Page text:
A U.S. Senator leads us in knocking on heaven's door [20/341]

A U.S. Senator leads us in knocking on heaven's door [20/341]

Hymn #20 -- God of Power, God of Right

Text: Wallace F. Bennet (1898-1993; LDS)
Music: Tracy Y. Cannon (1879-1961; LDS)
Tune name: ELSIE

Today's hymn text was written by former US Senator of Utah, Wallace F. Bennet (in office from 1951-74). Like yesterday's hymn, #19 - We Thank Thee, O God, for a Prophet, #20 is directed at God. It is a prayer, an entreaty, a petition to Him. Each line addresses God with a distinct title or characteristic followed by a request, "guide us..." "take us..." "let thy Spirit..."

Here's some insight into the creative process in the poet's own words: 

"The committee that put out the previous hymnbook [1948/1950] met in our home. Someone suggested a lack of hymns especially suitable for priesthood meetings. Intrigued, I wrote this one, which was accepted and then set to music by Tracy Y. Cannon, chairman of the committee.

"I worked at [this hymn] casually. However, one Sunday morning, I woke up with the feeling that I could sit down and write the whole text. There was no set of words clearly in my mind, but rather a string of ideas. Within an hour, the text of this hymn was written, and I struggled only over one word. 

"I am not prepared to go so far as to say this was inspiration, but certainly the hymn almost wrote itself, and I didn't struggle over it as I have done over many of the other things I have written." (Stories of Our Mormon Hymns, pg. 43).

The music is a fine example of a well-written hymn. It's too short for an opening hymn, but it's an excellent closing hymn. It's a benediction in and of itself summing up the feelings of wanting to keep with us the messages that have been taught as we leave the meeting and go back to our homes.

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The melody starts down at the bottom of the vocal register, as if from a personal, internal place of pondering. The prayer quickly begins to go up to heaven with strong leaps, as if depicting the referred to "God of power." It pauses on the high C, already an octave above where the tune began. As the opening statements of the prayer turn into the plea, the composer takes the melody one note higher to the D-flat. This is the 4th scale degree, and it has a particularly powerful downward tendency. It wants to go back down to C. 

Like the contrast found in the text of each verse--first addressing a mighty God and then pleading with him for blessing--the melody carries an equally contrasting feel. It starts with strong hammer blows, or "fist poundings" on heavens door for 2 bars filled with big leaps on the strong tonic notes. Then, in bars 3 and 4, starting from the highest point, a place where the voice can make a yearning sound very easily, we step down in a more lyrical fashion. We approach God with heavy knocks on heaven's door and then plead for help with a lyrical melody. Affective musical word painting. 

The second half of the tune also has the nice rise and fall as well as the same high note, the D-flat. But this time it doesn't resolve the way we expect it to resolve, to the C. That's because the B-flat minor chord on the word "Shape" is extended another beat to the word "them." So the melody leaps down to the B-flat to stay a part of the chord. Then it resolves to Do, the A-flat, and rounds itself off first with an enjoyable quick eighth-note figure, the La-Do on "thy," followed by Re-Re-Do. A strong melodic "A-men," even though the text does not say "Amen." The melody does it for us.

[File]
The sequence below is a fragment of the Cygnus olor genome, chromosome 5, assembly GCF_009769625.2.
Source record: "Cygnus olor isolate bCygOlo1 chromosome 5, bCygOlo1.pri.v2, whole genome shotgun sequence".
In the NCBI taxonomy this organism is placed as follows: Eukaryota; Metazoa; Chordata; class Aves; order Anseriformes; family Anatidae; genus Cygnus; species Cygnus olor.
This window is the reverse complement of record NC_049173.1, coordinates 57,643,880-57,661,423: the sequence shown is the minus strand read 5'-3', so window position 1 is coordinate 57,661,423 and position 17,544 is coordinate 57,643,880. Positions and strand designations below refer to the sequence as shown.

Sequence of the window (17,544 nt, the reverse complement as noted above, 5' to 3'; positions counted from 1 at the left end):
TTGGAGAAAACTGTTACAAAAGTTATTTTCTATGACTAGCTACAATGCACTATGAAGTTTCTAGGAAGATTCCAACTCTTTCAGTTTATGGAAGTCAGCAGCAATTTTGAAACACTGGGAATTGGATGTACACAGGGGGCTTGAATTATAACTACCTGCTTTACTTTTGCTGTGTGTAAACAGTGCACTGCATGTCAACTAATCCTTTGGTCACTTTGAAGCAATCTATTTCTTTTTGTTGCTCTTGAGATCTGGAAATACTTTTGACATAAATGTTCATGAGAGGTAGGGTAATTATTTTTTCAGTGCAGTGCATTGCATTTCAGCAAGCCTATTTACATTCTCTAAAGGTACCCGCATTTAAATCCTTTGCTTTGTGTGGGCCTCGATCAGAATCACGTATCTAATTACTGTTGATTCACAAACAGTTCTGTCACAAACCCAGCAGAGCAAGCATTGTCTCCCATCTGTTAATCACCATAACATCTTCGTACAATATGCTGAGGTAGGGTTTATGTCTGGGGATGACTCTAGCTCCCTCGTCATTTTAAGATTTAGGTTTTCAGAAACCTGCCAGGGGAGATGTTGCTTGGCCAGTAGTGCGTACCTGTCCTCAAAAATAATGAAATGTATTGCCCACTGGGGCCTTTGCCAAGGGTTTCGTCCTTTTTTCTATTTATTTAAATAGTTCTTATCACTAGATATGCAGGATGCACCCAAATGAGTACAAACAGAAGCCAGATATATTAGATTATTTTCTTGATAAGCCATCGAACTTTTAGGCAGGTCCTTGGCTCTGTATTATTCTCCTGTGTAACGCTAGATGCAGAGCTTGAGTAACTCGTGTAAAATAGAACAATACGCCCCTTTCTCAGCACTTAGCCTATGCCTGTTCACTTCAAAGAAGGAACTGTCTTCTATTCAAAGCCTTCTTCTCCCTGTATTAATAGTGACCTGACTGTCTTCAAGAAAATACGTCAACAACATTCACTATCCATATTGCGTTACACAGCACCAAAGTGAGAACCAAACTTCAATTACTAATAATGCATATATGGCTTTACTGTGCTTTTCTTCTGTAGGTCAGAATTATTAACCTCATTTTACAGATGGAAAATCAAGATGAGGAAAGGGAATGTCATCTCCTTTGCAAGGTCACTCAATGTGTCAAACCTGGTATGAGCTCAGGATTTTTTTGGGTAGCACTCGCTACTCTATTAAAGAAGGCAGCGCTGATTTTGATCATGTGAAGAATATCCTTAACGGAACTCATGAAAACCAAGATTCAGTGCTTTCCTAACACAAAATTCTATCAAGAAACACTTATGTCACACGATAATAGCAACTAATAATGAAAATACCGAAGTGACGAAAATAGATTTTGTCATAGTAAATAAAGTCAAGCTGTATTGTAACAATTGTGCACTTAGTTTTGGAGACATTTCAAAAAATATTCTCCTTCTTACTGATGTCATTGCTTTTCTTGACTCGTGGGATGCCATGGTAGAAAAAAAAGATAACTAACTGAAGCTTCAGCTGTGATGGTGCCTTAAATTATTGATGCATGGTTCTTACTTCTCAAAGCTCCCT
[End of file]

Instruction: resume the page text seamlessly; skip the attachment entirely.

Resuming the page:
The alto part begins powerfully with only tonic notes, aka, notes from the 1 chord. 1-1-3-3-5-5. Then it hangs out on or around 5, or E-flat for the next 4 bars. Most altos are rolling their eyes at this point, tired of singing the same note. But they get some nice movement in the end as a reward for their patience. 

The tenor part is pretty active and fun to sing, especially the last 2 bars. Very shapely. 

The bass part is the most fun to sing. It moves on almost every chord and does a great job of supporting the melody. 

Like the Vaughan Williams hymn we looked at a few days ago (#15), this hymn does not rely on chromaticism to keep our interest. There is only 1 added accidental, the D-natural in the alto at the end of the first line, turning the B-flat minor chord into a major chord tonicizing the 5 chord. Tracy Cannon uses creative "diatonic" (fitting the key signature) harmonies with lots of motion to keep us engaged and interested. 

Should this hymn stay in the new hymnal? I think it should. It's a powerful example "the song of the righteous" acting as a "prayer unto [God]." And it's a fine example to composers who are working on their own hymns, especially if their hymn is a short one like this one.

That's about all I have to say today. Tune in tomorrow for the first in a string of hymns about prophets.

Have a great Sunday!

Doug

P.S. Hit the subscribe button and sign up for notifications of each new blog post so you won't miss any. And thank you for all your comments. I love getting many different perspectives on these hymns.